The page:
The random arrangement of letters should not give offense
I understand language is fluid and meanings of words change from time to time. That’s a frustrating for sticklers who dislike when people say anxious when they mean eager. Or pedants who’ve begrudgingly accepted that people now graduate college instead of (correctly) graduating from college.
Words change. It’s a thing. It’s called semantic shift, and it happens for many reasons. There are four kinds of shift: broadening, becoming more inclusive; narrowing, becoming less inclusive; amelioration, an upgrade in the status of the word, and pejoration, the downgrade in the meaning of a word.
We’re all aware of the annoying change in the meaning of the word literally. Nice used to mean silly and foolish, awful meant full of awe, and fizzle was the stealthy passing of gas. Listen to an old song and you’ll know the metamorphosis of the word gay.
The gentle transformation of a word’s meaning is one thing, but a heavy-handed, clumsy, forced change of the word itself is another thing. In other words, keep your hands off amen!
Recently, the representative from Missouri’s 5th Congressional District closed his prayer at the year’s new session of Congress by saying, “Amen and Awoman.”
I don’t know his motivation but he was correcting a problem that doesn’t exist. The value and contributions of women are not otherwise slighted if you let your amen be amen. Amen is not a gendered word. Amen is derived from the Hebrew āmēn, which means certainty or truth. It is found in the Hebrew Bible, and in both the Old and New Testament. It’s a universal term of agreement, even if you remove any religious context from it.
Randomly through translation to English, a group of letters were arranged to form amen. Gender is not implied and shouldn’t be inferred. Will we assign another meaning to mandate or mental or manatee or amendment? Should we start playing anagrams with our language?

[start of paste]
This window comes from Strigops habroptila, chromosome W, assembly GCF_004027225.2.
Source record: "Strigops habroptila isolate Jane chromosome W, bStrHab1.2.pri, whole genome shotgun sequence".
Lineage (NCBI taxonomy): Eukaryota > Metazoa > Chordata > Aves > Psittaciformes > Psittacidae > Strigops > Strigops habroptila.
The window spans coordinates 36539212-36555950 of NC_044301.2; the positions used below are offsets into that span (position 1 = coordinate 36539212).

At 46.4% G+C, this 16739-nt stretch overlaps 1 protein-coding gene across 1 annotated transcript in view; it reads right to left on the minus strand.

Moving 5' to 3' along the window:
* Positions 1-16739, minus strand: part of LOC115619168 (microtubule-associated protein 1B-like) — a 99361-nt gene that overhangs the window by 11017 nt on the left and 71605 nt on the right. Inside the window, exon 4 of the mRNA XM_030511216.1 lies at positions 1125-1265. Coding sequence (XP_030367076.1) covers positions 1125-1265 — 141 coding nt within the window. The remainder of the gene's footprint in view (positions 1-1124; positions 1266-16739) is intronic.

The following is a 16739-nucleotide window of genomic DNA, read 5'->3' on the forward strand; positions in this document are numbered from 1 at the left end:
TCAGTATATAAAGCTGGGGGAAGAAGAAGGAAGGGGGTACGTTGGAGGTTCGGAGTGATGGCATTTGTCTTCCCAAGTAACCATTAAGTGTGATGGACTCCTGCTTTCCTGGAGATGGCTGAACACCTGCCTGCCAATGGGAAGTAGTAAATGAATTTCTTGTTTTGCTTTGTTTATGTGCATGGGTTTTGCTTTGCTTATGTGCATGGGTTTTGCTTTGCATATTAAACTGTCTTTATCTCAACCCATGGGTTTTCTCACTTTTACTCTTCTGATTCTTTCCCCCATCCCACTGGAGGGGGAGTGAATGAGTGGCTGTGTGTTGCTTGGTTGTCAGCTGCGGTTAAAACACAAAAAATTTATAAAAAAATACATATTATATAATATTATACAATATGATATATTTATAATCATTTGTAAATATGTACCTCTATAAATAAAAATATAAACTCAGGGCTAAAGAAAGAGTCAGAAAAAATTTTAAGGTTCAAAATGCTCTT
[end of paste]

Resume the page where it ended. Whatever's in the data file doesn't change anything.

Unlike congressperson, amen has no bearing on gender, and this congressman isn’t righting a previous wrong. He didn’t begin a semantic shift. He butchered a lovely word, rich in meaning and history. As a woman going through menopause I’m not offended by the use of the gender neutral words but by the mendacious manipulation of letters to fix a phantom offense.
Some words are cross cultural and moved unchanged from language to language. Amen, along with ok and huh, is one of the most widely known and unaltered words in the world.
In Arabic, you’d say amin. And in Finnish you’d say aamen. The biggest variation comes from the Portuguese, known for their hair-pulling irregular verbs: um homen. Close enough.
My history with amen comes in the form of a song, aptly named Amen, that was widely introduced to the world in 1963 by Sidney Poitier in the movie Lilies of the Field. It’s such a great movie. It was always on TV around Easter when I was growing up
Poitier plays Homer Smith, a “life-loving ex GI who one day encounters five nuns escaped from beyond the Berlin Wall,” according to the movie poster.
That description of the movie is like taking a picture of the Grand Canyon on your iPhone. It doesn’t capture the depth, dimensions, and curves. Homer Smith, in attempting to help some struggling nuns with chores in rural Arizona, gets lulled into the greater vision of the Mother Superior who dreams of a proper church building (or chapel) for the area’s flock of Catholics.
As different as these East European devote Catholic women are from the roving, jack-of-all-trades Baptist black man, they develop a respect that crosses all these lines.
In a scene where the nuns are worshipping God with a venerable chant, Homer shows them how a Baptist worships right down to distinguishable but different pronunciation of amen. A-men, Ah-men. Tomatoes, tomahtoes.
It’s pivotal and joyful scene where the ice really begins to break in the way they see each other. There are some things universal and sacred and lovely. Amen is one of them. The song appears in the final scene of the movie too. This clip is the final scene, and you see Homer, with job well done, moving on. The movie has a last word: amen.
Poitier won the Best Actor Oscar for portraying Homer Smith, the first black man to win it. I’ve owned a VHS and DVD copy and have quoted lines many times. And sung the song.
This movie demonstrates the universality of the word. It’s a word that unites, brings agreement for peoples of many cultures and languages. We need more of that. Please, in the name of all things holy, leave amen alone. This is not a fight this word belongs in, if words mean anything.
Can I get an amen?